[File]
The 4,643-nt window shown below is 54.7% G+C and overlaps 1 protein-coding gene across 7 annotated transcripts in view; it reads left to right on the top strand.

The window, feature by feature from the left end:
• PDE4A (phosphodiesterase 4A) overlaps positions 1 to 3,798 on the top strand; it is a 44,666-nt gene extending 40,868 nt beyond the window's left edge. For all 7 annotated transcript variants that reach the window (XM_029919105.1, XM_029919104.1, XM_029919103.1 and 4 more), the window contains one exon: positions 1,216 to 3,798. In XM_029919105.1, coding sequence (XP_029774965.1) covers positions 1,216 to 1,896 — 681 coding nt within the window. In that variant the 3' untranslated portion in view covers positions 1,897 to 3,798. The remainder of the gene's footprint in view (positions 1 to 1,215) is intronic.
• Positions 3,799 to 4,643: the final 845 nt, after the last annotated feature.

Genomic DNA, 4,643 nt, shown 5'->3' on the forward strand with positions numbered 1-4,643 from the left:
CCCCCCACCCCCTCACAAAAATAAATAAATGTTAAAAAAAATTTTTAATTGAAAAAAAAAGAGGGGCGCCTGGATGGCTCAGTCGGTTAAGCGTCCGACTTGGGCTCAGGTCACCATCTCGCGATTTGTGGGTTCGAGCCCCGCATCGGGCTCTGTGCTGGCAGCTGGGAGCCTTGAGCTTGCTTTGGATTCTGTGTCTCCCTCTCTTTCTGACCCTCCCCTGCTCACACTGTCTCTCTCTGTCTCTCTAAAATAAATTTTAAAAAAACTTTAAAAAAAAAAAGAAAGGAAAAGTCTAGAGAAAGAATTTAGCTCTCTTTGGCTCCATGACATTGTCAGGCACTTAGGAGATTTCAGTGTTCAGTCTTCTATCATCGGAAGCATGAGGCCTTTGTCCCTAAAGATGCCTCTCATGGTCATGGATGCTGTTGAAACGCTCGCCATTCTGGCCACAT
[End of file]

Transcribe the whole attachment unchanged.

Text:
The 4,643-nt window shown below is 54.7% G+C and overlaps 1 protein-coding gene across 7 annotated transcripts in view; it reads left to right on the top strand.

The window, feature by feature from the left end:
• PDE4A (phosphodiesterase 4A) overlaps positions 1 to 3,798 on the top strand; it is a 44,666-nt gene extending 40,868 nt beyond the window's left edge. For all 7 annotated transcript variants that reach the window (XM_029919105.1, XM_029919104.1, XM_029919103.1 and 4 more), the window contains one exon: positions 1,216 to 3,798. In XM_029919105.1, coding sequence (XP_029774965.1) covers positions 1,216 to 1,896 — 681 coding nt within the window. In that variant the 3' untranslated portion in view covers positions 1,897 to 3,798. The remainder of the gene's footprint in view (positions 1 to 1,215) is intronic.
• Positions 3,799 to 4,643: the final 845 nt, after the last annotated feature.

Genomic DNA, 4,643 nt, shown 5'->3' on the forward strand with positions numbered 1-4,643 from the left:
CCCCCCACCCCCTCACAAAAATAAATAAATGTTAAAAAAAATTTTTAATTGAAAAAAAAAGAGGGGCGCCTGGATGGCTCAGTCGGTTAAGCGTCCGACTTGGGCTCAGGTCACCATCTCGCGATTTGTGGGTTCGAGCCCCGCATCGGGCTCTGTGCTGGCAGCTGGGAGCCTTGAGCTTGCTTTGGATTCTGTGTCTCCCTCTCTTTCTGACCCTCCCCTGCTCACACTGTCTCTCTCTGTCTCTCTAAAATAAATTTTAAAAAAACTTTAAAAAAAAAAAGAAAGGAAAAGTCTAGAGAAAGAATTTAGCTCTCTTTGGCTCCATGACATTGTCAGGCACTTAGGAGATTTCAGTGTTCAGTCTTCTATCATCGGAAGCATGAGGCCTTTGTCCCTAAAGATGCCTCTCATGGTCATGGATGCTGTTGAAACGCTCGCCATTCTGGCCACAT